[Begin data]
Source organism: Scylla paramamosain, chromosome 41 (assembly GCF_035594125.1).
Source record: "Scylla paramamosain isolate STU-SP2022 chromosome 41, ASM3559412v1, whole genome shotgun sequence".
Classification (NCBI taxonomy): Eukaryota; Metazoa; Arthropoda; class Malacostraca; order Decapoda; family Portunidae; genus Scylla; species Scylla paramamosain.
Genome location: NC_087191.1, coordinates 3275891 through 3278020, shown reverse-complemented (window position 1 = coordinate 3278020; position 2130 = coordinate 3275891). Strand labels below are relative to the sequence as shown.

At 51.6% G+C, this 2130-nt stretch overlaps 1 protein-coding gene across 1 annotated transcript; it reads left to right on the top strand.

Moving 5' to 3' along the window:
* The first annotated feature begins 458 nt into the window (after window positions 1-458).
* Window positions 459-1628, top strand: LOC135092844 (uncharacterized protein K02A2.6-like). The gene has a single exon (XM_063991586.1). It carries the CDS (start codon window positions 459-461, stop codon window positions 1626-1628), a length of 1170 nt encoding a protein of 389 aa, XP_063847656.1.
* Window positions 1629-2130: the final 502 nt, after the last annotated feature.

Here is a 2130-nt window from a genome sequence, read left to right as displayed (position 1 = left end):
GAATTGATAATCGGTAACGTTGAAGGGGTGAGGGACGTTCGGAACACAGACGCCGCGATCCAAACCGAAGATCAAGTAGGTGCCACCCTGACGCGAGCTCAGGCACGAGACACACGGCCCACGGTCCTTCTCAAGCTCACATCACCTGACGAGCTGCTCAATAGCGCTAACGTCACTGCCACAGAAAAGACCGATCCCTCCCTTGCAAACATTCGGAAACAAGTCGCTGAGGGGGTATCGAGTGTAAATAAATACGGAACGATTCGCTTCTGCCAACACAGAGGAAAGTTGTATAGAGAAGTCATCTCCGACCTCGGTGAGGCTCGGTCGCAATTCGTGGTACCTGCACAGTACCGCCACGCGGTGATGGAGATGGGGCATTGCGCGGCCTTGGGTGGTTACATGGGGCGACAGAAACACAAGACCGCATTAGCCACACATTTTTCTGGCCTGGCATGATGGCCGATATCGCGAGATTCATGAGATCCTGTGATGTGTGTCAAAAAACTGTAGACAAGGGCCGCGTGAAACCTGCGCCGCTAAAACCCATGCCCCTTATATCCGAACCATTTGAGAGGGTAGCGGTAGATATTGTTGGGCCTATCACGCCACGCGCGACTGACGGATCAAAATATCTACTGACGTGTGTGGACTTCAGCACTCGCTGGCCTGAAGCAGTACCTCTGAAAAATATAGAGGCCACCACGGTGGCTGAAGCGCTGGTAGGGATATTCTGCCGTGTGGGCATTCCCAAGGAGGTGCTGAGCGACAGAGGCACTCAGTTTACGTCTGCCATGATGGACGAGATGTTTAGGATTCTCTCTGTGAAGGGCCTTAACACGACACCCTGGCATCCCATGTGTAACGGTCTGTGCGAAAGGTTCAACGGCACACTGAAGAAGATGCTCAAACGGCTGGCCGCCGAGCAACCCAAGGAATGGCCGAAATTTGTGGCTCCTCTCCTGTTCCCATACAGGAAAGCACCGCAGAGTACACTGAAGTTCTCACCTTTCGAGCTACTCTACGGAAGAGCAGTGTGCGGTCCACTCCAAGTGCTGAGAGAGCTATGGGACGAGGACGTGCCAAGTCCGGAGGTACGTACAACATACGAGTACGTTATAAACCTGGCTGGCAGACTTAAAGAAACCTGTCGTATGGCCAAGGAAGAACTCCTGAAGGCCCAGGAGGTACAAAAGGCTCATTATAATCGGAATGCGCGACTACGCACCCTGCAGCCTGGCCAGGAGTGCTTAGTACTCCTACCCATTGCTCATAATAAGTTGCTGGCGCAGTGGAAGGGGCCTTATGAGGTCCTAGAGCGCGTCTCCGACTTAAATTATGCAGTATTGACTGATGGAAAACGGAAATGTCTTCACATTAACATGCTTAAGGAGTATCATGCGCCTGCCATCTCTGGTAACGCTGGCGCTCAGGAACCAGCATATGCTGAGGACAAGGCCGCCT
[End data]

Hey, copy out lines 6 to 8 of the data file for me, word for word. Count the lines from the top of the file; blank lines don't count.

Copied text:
Moving 5' to 3' along the window:
* The first annotated feature begins 458 nt into the window (after window positions 1-458).
* Window positions 459-1628, top strand: LOC135092844 (uncharacterized protein K02A2.6-like). The gene has a single exon (XM_063991586.1). It carries the CDS (start codon window positions 459-461, stop codon window positions 1626-1628), a length of 1170 nt encoding a protein of 389 aa, XP_063847656.1.